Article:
Jan27

EMC’s ECS 2.2: Cloud With Benefits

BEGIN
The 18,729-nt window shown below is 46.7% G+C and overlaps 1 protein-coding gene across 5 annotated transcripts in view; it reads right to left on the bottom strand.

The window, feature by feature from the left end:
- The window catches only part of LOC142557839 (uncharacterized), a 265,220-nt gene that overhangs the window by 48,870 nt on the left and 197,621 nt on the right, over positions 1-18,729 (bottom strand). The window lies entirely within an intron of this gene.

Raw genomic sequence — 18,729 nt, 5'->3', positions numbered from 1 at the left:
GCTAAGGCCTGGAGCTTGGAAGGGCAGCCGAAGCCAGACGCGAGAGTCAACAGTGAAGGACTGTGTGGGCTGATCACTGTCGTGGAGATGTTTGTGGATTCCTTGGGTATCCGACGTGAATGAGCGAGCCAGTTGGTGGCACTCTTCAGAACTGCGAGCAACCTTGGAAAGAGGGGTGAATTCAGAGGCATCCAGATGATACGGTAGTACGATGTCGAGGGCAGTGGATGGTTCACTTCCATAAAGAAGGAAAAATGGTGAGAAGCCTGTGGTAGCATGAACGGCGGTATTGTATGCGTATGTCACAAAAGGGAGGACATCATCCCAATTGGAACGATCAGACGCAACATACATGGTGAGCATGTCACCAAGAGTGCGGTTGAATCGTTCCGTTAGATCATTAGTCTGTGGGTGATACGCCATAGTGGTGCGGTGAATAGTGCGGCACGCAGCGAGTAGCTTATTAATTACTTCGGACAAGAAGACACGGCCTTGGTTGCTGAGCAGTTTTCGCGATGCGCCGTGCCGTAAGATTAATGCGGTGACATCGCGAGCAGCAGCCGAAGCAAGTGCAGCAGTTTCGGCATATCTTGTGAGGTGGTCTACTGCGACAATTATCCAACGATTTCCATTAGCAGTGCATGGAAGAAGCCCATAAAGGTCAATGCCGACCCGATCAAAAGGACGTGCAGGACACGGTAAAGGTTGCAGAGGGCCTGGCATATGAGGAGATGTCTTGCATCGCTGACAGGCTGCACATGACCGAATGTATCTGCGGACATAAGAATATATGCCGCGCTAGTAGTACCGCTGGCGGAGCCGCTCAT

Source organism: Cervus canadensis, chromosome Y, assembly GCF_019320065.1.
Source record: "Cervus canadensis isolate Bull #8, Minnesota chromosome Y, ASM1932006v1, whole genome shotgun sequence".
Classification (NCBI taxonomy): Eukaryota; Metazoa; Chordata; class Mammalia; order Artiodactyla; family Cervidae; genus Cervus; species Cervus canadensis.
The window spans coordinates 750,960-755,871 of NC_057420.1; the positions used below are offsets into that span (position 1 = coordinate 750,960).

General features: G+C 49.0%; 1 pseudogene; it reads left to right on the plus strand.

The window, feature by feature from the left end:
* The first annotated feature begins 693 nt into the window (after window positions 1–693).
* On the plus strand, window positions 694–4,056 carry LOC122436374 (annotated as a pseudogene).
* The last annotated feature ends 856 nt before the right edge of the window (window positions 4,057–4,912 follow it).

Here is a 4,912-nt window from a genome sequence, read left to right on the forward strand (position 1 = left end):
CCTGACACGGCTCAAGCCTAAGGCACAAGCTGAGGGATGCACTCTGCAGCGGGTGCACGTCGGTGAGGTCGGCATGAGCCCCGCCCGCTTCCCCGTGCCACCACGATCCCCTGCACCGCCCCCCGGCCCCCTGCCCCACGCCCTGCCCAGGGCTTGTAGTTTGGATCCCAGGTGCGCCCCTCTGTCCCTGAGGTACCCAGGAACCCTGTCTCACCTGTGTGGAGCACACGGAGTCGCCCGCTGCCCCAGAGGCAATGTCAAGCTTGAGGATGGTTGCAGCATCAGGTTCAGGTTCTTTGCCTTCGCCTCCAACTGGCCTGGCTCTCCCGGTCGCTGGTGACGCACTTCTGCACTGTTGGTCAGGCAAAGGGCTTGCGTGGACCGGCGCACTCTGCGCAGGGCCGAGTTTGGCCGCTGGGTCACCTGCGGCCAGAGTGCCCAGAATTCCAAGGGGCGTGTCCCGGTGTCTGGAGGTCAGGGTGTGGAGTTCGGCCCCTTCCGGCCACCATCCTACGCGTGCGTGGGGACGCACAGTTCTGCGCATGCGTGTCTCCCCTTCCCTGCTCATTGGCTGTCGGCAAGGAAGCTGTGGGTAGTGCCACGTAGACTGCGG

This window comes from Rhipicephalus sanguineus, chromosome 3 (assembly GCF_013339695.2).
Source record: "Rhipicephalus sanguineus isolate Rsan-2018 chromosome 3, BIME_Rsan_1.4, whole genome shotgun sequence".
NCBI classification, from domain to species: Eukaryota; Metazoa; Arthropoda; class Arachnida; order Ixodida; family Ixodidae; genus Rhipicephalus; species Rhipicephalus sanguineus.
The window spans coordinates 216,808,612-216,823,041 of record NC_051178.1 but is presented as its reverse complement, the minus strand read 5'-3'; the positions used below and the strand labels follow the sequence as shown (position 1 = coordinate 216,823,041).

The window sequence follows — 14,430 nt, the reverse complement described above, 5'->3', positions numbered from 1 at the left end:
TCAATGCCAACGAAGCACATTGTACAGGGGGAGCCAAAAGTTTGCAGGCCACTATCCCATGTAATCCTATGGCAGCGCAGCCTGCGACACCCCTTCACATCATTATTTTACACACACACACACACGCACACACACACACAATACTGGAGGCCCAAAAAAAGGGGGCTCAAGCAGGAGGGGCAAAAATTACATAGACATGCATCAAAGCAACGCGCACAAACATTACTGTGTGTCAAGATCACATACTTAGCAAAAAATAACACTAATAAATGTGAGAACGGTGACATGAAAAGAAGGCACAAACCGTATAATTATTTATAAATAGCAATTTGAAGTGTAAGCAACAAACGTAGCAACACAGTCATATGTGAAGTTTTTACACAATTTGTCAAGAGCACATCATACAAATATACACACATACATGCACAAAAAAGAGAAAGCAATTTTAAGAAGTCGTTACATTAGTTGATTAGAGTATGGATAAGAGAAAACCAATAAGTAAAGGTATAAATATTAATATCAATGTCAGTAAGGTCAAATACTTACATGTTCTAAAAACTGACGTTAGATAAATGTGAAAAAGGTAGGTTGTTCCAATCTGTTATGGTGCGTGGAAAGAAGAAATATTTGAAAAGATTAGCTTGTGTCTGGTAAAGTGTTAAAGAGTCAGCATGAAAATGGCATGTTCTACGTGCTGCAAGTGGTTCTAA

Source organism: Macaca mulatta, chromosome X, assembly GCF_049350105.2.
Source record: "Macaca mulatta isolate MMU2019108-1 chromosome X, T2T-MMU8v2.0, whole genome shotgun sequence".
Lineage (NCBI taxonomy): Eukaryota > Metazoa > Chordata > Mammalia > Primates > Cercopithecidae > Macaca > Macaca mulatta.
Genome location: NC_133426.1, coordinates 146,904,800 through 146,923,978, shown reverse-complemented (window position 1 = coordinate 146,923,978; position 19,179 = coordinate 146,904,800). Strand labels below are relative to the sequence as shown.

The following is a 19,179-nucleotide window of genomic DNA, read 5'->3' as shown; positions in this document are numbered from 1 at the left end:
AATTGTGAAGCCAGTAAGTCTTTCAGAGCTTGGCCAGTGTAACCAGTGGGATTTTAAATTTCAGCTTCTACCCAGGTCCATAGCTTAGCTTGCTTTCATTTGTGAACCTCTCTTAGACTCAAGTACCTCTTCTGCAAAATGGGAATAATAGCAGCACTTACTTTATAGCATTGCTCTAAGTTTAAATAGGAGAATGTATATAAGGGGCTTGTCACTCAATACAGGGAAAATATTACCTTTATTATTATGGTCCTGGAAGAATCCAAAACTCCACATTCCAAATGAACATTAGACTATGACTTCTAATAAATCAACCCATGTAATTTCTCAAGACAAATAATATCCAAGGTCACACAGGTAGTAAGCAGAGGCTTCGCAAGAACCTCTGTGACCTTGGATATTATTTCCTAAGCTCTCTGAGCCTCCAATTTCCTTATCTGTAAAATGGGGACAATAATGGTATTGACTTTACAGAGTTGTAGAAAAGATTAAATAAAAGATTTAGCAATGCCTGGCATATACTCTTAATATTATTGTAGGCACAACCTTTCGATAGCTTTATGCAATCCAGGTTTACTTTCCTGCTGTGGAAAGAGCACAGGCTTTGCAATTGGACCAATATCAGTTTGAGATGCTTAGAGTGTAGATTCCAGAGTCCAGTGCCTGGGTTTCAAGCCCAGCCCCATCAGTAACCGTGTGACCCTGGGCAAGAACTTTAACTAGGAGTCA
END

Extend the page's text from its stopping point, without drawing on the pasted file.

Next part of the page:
EMC has introduced an updated version of its object storage offering  — which Enterprise Strategy Group (ESG) defines as a storage architecture that manages data as objects, as opposed to other storage architectures like file systems, which manage data as a file hierarchy, and block storage, which manages data as blocks within sectors and tracks — Elastic Cloud Storage (v2.2). EMC defines ECS as a software-defined, cloud scale object and HDFS storage platform which has the ability to store billions of objects, while delivering data anywhere to any device (a comprehensive, on-premise object storage platform that delivers a 65% lower TCO than public cloud providers). In other news, EMC also announced the results of a hybrid cloud study. Starting life as Project Nile, ECS was unveiled in May 2014, offering a mere 9-28% TCO advantage over public cloud. New and enhanced features in v2.2 include: -Software Defined Storage: deploy ECS on certified hardware, or as a turnkey appliance; -a multipurpose platform: native support for multiple protocols (like AWS S3, OpenStack, Swift, HDFS), and native NFS to support file data without the need of a gateway; -smart storage: you can search metadata across petabytes of data without a dedicated database; -low Total Cost of Ownership (TCO): this release further lowers the storage overhead for cold archive scenarios; a new single pane of glass view provides complete system health to help reduce operational costs; and, -data at rest encryption support to protect business-critical data; ECS also fully complies with SEC 17 a-4(f) and CFTC 1.31(b)-(c) regulations. “The main thing to know: as far as object storage systems go… we have every kind of feature that every one of the object systems might have,” Manuvir Das, SVP, Advance Software Division, EMC’s Emerging Technologies Division, told IT Trends & Analysis. Then there are the capabilities like NFS that are unique and raise the bar for the competition… “you get all the benefits of object storage for free.” Cloud spending is dominating most of the current research headlines, and with numbers like these, it’s easy to understand why: -worldwide public cloud services market is projected to grow 16.5% in 2016 to total $204 billion, up from $175 billion in 2015; -the highest growth will come from cloud system infrastructure services (infrastructure as a service [IaaS]), which is projected to grow 38.4%; -cloud advertising, the largest segment of the global cloud services market, is expected to grow 13.6% to reach $90.3 billion; -public cloud services will grow at a 19.4% annual rate over the next five years, from nearly $70 billion in 2015 to more than $141 billion in 2019 (six times the growth rate...